I took a trip to Wyoming recently with my family to visit Sheridan and Gillette and as rewarding as vacations are, I am always happy to get back home.
Home means stability for me and it helps me greatly in managing anxiety. I don’t over schedule myself when I am at home the way I do on vacation.
This vacation, in particular, was a bit more full than I expected. I had dreams of lounging around a bit more but now that my daughter is 7 years old, she wants to, naturally, do more. She wants to explore and visit, and being a young child, she is demanding, hates naps, and will squeeze every ounce of daylight when not impeded by her mother. Unlike when we lived in Wyoming, she is also old enough now to have a fully fledged opinion. She was “meeting” people for the first time because she didn’t remember them from years ago and she also was insistent on having as much time with her young cousins as possible. As an only child, she craves time with other children and summertime is the worst time of year for her. She is not around her school friends and with high temps here, we spend more time indoors.
My daughter does not yet comprehend the stress I carry on a daily basis. She knows I don’t like fireworks but she hasn’t caught on how a significant change of routine bothers me. I look forward to vacations but I also struggle with leaving my comfortable environment. I worry about what could happen when I leave my home, both to my home and the people in it while we are away. There’s a lot of history recorded in my journals, photo albums, and scrapbooks that I can lose if something happens. Additionally, I don’t like the idea of someone’s possessions becoming personal effects, to include mine should something terrible happen while we are away. I considered writing about these feelings when I took my trip to Albuquerque last year but was quite hesitant to do so; while I am beginning to feel more comfortable talking about my personal struggles and coping, I still tread lightly.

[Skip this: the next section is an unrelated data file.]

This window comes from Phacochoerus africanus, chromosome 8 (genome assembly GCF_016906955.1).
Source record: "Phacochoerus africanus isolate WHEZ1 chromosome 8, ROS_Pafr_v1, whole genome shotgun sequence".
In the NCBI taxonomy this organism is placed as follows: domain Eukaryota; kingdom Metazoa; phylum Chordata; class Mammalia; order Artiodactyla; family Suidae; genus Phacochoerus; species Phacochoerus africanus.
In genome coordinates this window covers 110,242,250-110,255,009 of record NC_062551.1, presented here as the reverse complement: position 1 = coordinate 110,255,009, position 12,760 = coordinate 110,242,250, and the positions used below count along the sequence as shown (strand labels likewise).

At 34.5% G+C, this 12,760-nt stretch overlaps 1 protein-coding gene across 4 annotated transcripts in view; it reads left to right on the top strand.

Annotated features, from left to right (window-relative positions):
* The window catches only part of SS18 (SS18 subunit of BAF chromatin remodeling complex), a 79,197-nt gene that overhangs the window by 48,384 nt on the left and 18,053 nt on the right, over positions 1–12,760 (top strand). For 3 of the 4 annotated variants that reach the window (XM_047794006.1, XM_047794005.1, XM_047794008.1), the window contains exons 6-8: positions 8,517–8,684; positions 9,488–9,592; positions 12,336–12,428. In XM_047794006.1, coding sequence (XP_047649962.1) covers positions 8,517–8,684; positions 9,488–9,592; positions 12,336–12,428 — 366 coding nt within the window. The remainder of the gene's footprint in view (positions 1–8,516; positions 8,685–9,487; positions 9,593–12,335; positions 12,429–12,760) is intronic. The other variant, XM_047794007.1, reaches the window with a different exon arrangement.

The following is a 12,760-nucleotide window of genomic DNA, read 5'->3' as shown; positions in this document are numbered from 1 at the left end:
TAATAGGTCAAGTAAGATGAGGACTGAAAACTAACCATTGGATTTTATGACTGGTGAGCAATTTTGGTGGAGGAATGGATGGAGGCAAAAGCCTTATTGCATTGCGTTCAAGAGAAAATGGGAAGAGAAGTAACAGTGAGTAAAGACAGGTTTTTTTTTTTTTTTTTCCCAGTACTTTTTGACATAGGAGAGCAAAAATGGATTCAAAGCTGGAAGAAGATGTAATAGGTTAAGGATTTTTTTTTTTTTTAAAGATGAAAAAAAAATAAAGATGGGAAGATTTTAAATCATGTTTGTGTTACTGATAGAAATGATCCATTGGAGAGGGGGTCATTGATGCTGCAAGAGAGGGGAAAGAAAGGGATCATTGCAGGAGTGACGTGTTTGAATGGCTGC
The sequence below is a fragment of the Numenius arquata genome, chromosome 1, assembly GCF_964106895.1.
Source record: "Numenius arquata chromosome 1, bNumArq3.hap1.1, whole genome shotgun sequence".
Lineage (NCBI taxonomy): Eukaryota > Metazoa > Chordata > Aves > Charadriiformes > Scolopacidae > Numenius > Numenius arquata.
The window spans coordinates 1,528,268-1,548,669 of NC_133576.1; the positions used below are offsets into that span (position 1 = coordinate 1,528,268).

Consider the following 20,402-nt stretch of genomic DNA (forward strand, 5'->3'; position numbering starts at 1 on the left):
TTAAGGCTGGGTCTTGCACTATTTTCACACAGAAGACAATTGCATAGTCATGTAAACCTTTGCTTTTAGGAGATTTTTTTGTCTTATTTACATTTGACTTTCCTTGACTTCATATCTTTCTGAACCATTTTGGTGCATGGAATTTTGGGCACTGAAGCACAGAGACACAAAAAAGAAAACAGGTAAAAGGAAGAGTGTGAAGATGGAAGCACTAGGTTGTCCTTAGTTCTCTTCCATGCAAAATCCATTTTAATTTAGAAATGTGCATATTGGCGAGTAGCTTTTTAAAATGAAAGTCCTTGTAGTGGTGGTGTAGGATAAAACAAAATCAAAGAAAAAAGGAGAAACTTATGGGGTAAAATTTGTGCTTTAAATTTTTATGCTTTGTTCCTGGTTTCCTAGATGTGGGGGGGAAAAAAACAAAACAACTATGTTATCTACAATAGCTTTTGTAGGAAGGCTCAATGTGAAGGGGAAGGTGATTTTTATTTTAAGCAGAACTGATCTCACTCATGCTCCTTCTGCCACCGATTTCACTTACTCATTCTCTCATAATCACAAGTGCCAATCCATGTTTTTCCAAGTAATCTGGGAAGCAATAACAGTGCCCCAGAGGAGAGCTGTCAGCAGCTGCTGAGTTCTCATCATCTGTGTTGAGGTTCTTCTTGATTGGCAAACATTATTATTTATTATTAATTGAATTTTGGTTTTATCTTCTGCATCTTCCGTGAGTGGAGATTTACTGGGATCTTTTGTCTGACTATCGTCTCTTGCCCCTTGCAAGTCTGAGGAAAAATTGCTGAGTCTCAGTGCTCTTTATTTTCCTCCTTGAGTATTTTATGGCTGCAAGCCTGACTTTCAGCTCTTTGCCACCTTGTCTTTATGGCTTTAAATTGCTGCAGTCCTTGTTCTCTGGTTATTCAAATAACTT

I’m not surprised by my sensitivity to people and possessions, but I’ve had 12 years to wrap my mind around the intense situation that was my first deployment. After spending 12 hours of nearly every day on deployment knowing people died and others were wounded, I became more aware we don’t all get a fair shake at living (and living the way we choose). Without knowing the true number of people who died on my deployment, it’s still safe to say I have few peers who will ever understand the human toll of a deployment like I do. (For any newbies, my alternative view of Operation Iraqi Freedom, as incomplete as it is, is available for viewing here. If you check out the video, please also read the blog entry for clarity purposes. Thanks. )
For me, this vacation was a beautiful experience and one of the true breaks we’ve taken this summer as we had quite an unexpected–but necessary–financial burden demanding our immediate attention. My husband’s service dog tore her ACL in June but was (and is) recovering from surgery and was unable to walk more than five minutes shortly before we left for vacation. Her recovery will still take months but she is starting to show tremendous progress and is happy again, instead of her morose state when we couldn’t let her do any activity except use the bathroom. If she had been able to walk, she would have flown with us for the first time and yes, there was some anxiety about that issue as well. As you can see, she’s not a petite girl and even with my husband, daughter, and I all in the same row, she would attract attention. I have no doubt other passengers would have inquired about her and peppered my husband with questions.